Sam Keller's TEC Blog

Monday, January 24, 2011

The Right To Lead

If you were asked "what gives a person the right to lead?", you may think the answer lies in position, rank, title, academic degrees, age, experience or ownership of the company. Author John Maxwell would disagree. In his book "The Right To Lead", he explains what gives a person the right to lead, a right that can only be earned. And that takes time.

The key to becoming an effective leader is not to focus on making other people follow, but on becoming the kind of person they want to follow.

To prepare to become a better leader, Maxwell suggests the following guidelines:

  1. Let go of your ego.

    The truly great leaders are not in leadership for personal gain. They lead in order to serve other people. Perhaps that is why Lawrence D. Bell remarked, "Show me a man who cannot bother to do little things, and I'll show you a man who cannot be trusted to do big things."

  2. Become a good follower first.

    Rare is the effective leader who didn't learn to become a good follower first. That is why a leadership institution such as the United State Military Academy teaches its officers to become effective followers first - and why West Point has produced more leaders than the Harvard Business School.

  3. Build positive relationships.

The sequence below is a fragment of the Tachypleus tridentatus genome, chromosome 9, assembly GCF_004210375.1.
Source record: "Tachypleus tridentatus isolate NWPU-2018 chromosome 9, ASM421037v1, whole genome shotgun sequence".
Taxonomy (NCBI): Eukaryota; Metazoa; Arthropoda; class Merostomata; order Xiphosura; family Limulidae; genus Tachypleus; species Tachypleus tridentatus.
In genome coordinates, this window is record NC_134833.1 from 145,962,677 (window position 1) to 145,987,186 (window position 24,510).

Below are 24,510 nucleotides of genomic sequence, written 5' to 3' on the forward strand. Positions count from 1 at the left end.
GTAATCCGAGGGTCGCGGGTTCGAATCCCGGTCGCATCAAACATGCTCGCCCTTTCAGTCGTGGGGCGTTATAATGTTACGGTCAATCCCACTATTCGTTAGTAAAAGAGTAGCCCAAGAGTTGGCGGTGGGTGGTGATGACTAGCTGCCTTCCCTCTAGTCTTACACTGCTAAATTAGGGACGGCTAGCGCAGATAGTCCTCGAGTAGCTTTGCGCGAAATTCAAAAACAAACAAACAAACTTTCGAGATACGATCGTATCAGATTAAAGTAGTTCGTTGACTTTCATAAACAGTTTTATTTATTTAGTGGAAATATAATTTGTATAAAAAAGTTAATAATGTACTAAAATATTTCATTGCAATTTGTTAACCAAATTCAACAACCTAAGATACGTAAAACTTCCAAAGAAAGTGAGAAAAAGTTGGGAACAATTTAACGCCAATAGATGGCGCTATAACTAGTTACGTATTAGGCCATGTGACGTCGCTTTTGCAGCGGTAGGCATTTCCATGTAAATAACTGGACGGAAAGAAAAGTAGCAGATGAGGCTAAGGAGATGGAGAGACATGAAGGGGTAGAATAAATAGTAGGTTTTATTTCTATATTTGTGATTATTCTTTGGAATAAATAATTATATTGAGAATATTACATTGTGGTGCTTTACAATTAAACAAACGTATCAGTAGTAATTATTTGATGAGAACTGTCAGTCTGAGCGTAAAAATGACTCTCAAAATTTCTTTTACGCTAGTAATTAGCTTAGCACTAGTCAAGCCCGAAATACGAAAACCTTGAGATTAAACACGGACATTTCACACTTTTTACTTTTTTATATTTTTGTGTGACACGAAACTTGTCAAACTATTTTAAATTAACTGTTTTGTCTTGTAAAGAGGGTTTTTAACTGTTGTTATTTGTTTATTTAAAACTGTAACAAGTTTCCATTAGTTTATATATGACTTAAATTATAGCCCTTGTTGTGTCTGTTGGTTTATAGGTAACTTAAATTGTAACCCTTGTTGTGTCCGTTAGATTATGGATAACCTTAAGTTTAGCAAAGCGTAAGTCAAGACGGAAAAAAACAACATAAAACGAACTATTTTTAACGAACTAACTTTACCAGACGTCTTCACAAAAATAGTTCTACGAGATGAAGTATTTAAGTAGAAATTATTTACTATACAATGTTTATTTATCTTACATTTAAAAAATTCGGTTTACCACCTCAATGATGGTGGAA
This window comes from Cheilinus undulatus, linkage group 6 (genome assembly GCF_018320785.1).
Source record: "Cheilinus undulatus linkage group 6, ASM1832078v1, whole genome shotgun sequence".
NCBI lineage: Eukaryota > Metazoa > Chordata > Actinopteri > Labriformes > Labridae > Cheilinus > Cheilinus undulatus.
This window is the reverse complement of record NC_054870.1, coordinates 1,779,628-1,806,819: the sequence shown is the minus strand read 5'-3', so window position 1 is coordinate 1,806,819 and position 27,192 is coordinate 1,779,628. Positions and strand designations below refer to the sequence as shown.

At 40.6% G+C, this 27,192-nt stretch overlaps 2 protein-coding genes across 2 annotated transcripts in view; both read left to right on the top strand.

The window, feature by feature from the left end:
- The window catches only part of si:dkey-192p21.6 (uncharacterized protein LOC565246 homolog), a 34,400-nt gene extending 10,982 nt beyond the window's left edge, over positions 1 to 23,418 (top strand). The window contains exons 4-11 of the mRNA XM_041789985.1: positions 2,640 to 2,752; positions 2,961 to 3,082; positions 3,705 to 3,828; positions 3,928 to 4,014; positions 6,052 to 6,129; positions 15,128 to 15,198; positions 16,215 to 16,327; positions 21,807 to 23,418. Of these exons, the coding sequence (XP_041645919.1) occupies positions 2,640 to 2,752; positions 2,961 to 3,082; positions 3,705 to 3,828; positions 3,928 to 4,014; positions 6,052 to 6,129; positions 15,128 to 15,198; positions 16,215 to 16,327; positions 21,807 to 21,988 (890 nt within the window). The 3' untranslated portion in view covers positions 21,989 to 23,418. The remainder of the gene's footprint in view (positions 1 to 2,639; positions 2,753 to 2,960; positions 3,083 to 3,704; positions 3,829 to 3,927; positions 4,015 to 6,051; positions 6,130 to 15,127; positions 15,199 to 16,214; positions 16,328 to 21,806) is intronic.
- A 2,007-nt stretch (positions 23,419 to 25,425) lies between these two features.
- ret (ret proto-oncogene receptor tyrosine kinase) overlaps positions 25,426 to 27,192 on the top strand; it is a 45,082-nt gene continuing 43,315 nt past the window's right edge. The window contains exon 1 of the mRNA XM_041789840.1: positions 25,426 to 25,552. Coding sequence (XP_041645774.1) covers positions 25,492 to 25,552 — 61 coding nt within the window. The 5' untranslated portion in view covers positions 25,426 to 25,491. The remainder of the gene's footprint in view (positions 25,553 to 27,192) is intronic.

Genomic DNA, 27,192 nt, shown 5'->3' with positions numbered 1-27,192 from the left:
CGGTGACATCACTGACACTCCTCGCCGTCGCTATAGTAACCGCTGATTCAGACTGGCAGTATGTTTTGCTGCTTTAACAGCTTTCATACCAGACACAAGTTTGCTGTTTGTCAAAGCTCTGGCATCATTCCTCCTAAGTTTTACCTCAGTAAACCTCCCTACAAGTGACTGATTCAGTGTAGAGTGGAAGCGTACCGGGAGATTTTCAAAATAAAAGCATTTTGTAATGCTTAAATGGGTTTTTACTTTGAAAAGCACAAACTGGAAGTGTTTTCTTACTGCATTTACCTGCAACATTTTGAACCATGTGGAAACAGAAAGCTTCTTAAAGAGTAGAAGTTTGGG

Leadership is influence, nothing more, nothing less. That means it is by nature relational. Today's generation of leaders seem particularly aware of this because title and position mean so little to them. They know intuitively that people go along with people they get along with.

  4. Work with excellence.

    No one respects and follows mediocrity. Leaders who earn the right to lead give their all to what they do. They bring into play not only their skills and talents, but also great passion and hard work. They perform on the highest level of which they are capable.

  5. Rely on discipline, not emotion.

    Leadership is often easy during the good times. It's when everything seems to be against you - when you're out of energy, and you don't want to lead - that you earn your place as a leader. During every season of life, leaders face crucial moments when they must choose between gearing up or giving up. To make it through those times, rely on the rock of discipline, not the shifting sand of emotion.

  6. Make adding value your goal.

    When you look at the leaders whose names are revered long after they have finished leading, you find that they were men and women who helped people to live better lives and reach their potential. That is the highest calling of leadership - and its highest value.

  7. Give your power away.

    One of the ironies of leadership is that you become a better leader by sharing whatever power you have, not by saving it all for yourself. You're meant to be a river, not a reservoir. If you use your power to empower others, your leadership will extend far beyond your grasp.

You can obtain a copy of "The Right To Lead" from Simple Truths. Click here for the link.

Other books by John Maxwell include "Today Matters" , "The 21 Irrefutable Laws of Leadership"and "Thinking For a Change".